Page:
His name is Dan Cautrell.
The Duvall man once reveled in his anonymity, enjoying the fact that few people knew he was the creator of the whimsical installations that have fascinated the community for years.
It all began after the 2006 windstorm littered the area with downed trees.
"It was my personal response to the mass destruction from the storm," explains Cautrell. "I saw the stumps that had been cut by the crews who had come in to repair the lines and I viewed them as symbols of hope and progress, of restoration."
He adds, "I chose the cut off logs that were most accessible because I wanted as many people as possible to be able to see the pieces as they drove by."
Two years ago, he received public artist grants from 4Culture and Artist Trust, which allowed him to expand his work.
In all, Cautrell has decorated 16 stumps within Woodinville, Duvall, Carnation and Redmond Ridge. Currently, only 12 remain.
At first glance, it appears that the stumps are carved, but if you look closer, it’s apparent that a series of fine wood cuts are layered on top of one another and tacked on to the logs with tiny nails.
Cautrell explains that he first traces the outline of the stump and then heads back to his Fusion Press Studio in Woodinville to create a wood cut design which will fit within the outline. It only takes him a day or two to create the design and then he returns to the stump to tack it on. Each design is unique.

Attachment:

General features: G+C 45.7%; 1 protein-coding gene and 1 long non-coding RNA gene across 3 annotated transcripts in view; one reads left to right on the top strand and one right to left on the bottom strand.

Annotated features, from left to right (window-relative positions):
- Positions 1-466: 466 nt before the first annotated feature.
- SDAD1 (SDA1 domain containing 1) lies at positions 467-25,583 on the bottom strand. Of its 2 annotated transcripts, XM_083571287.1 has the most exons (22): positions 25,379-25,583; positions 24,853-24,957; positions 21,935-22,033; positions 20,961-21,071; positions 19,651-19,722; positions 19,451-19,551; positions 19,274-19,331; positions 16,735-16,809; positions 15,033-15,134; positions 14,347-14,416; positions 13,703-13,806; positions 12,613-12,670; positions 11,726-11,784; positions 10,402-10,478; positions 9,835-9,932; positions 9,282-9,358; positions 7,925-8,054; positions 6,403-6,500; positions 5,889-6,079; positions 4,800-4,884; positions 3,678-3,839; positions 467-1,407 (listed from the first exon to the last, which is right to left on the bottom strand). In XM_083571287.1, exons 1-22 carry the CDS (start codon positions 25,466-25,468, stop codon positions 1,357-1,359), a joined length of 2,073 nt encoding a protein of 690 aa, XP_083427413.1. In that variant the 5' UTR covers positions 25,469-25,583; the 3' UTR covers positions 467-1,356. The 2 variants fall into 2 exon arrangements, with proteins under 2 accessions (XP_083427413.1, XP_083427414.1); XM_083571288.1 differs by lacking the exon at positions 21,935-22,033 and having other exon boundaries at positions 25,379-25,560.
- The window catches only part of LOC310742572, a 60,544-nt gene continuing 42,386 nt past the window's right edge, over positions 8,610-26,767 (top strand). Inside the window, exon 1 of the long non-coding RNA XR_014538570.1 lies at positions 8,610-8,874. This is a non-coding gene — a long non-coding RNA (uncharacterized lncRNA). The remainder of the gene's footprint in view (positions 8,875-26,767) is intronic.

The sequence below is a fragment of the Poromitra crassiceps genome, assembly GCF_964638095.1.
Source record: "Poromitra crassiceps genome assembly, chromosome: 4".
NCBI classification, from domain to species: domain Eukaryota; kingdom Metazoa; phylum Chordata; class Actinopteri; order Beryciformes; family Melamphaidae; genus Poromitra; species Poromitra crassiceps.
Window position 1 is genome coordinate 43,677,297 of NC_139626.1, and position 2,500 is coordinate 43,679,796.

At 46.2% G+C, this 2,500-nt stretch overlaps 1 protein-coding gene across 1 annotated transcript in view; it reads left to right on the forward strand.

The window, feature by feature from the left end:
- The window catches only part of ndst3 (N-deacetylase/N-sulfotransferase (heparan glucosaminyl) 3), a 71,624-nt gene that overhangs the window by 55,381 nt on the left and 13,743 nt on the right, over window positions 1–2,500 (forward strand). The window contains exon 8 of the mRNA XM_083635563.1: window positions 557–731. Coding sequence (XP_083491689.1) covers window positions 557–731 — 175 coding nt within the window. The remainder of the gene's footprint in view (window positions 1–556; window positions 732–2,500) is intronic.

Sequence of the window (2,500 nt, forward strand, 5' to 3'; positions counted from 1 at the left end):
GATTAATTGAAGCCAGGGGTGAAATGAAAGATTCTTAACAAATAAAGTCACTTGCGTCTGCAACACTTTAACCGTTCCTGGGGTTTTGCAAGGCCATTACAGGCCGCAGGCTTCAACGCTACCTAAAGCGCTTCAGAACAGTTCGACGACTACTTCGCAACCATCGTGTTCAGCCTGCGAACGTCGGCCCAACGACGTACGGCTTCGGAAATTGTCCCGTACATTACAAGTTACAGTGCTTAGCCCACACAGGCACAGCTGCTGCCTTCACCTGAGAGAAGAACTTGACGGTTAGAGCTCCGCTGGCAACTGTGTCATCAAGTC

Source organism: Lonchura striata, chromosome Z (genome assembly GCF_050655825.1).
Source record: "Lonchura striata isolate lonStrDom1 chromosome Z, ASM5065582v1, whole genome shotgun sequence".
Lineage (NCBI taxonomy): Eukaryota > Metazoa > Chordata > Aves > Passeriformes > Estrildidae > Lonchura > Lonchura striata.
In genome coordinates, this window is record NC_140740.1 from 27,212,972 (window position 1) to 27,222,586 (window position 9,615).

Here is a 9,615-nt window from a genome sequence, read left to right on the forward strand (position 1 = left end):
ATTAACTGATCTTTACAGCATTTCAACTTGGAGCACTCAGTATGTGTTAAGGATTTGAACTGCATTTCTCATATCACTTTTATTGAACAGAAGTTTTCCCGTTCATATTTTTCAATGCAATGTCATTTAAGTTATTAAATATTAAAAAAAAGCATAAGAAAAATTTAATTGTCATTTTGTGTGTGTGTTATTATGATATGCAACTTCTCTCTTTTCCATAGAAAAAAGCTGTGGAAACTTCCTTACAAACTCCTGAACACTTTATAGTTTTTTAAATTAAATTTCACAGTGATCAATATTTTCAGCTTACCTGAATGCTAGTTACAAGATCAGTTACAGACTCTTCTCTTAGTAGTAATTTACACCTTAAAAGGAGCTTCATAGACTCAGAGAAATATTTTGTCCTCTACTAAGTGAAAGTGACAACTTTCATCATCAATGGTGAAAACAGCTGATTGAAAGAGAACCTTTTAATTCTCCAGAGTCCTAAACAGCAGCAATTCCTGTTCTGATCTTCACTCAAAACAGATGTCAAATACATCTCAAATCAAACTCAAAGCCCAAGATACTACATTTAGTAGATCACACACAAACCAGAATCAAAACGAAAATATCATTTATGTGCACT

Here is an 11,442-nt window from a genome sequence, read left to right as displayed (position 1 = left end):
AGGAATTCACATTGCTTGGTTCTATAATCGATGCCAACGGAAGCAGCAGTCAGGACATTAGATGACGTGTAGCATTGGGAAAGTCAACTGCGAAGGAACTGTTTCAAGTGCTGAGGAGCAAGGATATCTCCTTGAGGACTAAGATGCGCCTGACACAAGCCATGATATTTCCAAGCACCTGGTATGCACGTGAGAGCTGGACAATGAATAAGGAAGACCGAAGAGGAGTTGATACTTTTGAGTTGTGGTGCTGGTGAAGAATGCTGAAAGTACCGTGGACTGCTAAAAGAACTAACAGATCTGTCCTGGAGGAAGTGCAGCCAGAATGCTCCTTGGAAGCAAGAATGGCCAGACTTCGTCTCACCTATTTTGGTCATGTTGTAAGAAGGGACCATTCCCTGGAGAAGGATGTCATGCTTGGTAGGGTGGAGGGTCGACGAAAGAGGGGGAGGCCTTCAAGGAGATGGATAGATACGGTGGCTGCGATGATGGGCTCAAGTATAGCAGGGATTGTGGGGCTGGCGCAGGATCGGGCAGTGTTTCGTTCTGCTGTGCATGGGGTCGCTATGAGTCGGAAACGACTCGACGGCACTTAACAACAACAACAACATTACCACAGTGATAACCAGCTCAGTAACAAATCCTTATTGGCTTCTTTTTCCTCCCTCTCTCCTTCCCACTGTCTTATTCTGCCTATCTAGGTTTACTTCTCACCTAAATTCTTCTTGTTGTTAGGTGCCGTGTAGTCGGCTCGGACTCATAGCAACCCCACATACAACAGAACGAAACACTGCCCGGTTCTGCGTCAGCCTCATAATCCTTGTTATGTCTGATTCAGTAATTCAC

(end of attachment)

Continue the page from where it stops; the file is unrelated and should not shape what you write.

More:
"My inspiration comes from the environment and location of the log," says the local man. "If it’s positioned low to the ground, I think of a flower-like symbol – something that grows up from the ground. If it’s higher up, then I think of something like a bird."
The Duvall man is an artist by profession with a specialty in wood and linoleum block printing. He didn’t start his craft until he was 25 and he attributes everything he learned to the art classes he took at Cerritos Community College in California.
While living in Riverside, he made numerous public art installations, as well as held various art workshops in schools and community centers.
Cautrell moved to Duvall in 1998 and continued his work, creating several murals, panels and totems for the cities of Duvall, Seattle and Portland.
"My mission is to create work that is approachable and accessible to a diverse viewing public, while maintaining a deep and personal relevance and creative ideal," he comments. "I don’t want to be too abstract or crazy. I want my work to be for the benefit of the community, not just for the art or gallery community."
The response to Cautrell’s wood cuts has been amazing and he is overwhelmed by the positive, heartfelt messages he has received.
"I was really surprised by the feedback," he adds. "People seem to have a real emotional attachment to them."
The local artist plans to continue to create more outdoor work in the future.
"I feel obligated to do it when the opportunity and inspiration arises," he says.